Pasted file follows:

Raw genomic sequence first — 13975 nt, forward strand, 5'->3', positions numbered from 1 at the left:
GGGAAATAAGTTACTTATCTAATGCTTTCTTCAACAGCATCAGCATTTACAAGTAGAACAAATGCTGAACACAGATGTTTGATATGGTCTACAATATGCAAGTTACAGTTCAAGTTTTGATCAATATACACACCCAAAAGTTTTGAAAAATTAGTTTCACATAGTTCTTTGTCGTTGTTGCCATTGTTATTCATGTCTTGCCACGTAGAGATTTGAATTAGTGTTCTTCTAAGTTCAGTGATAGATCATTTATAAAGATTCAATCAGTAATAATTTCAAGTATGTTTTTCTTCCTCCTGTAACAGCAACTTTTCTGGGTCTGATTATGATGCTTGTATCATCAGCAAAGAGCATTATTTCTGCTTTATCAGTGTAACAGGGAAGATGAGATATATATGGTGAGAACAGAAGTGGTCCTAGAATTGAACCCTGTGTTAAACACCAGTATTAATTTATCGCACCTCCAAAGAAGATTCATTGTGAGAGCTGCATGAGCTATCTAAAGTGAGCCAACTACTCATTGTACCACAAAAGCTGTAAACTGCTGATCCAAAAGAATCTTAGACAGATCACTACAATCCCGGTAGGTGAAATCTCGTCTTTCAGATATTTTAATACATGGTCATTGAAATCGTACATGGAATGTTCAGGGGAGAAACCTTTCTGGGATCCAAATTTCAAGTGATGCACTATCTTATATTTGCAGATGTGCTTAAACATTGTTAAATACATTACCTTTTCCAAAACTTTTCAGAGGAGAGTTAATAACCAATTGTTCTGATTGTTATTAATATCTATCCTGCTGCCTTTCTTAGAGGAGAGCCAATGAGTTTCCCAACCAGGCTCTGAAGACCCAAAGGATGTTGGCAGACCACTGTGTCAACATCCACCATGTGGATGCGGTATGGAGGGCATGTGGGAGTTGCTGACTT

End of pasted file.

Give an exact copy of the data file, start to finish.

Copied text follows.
Raw genomic sequence first — 13975 nt, forward strand, 5'->3', positions numbered from 1 at the left:
GGGAAATAAGTTACTTATCTAATGCTTTCTTCAACAGCATCAGCATTTACAAGTAGAACAAATGCTGAACACAGATGTTTGATATGGTCTACAATATGCAAGTTACAGTTCAAGTTTTGATCAATATACACACCCAAAAGTTTTGAAAAATTAGTTTCACATAGTTCTTTGTCGTTGTTGCCATTGTTATTCATGTCTTGCCACGTAGAGATTTGAATTAGTGTTCTTCTAAGTTCAGTGATAGATCATTTATAAAGATTCAATCAGTAATAATTTCAAGTATGTTTTTCTTCCTCCTGTAACAGCAACTTTTCTGGGTCTGATTATGATGCTTGTATCATCAGCAAAGAGCATTATTTCTGCTTTATCAGTGTAACAGGGAAGATGAGATATATATGGTGAGAACAGAAGTGGTCCTAGAATTGAACCCTGTGTTAAACACCAGTATTAATTTATCGCACCTCCAAAGAAGATTCATTGTGAGAGCTGCATGAGCTATCTAAAGTGAGCCAACTACTCATTGTACCACAAAAGCTGTAAACTGCTGATCCAAAAGAATCTTAGACAGATCACTACAATCCCGGTAGGTGAAATCTCGTCTTTCAGATATTTTAATACATGGTCATTGAAATCGTACATGGAATGTTCAGGGGAGAAACCTTTCTGGGATCCAAATTTCAAGTGATGCACTATCTTATATTTGCAGATGTGCTTAAACATTGTTAAATACATTACCTTTTCCAAAACTTTTCAGAGGAGAGTTAATAACCAATTGTTCTGATTGTTATTAATATCTATCCTGCTGCCTTTCTTAGAGGAGAGCCAATGAGTTTCCCAACCAGGCTCTGAAGACCCAAAGGATGTTGGCAGACCACTGTGTCAACATCCACCATGTGGATGCGGTATGGAGGGCATGTGGGAGTTGCTGACTT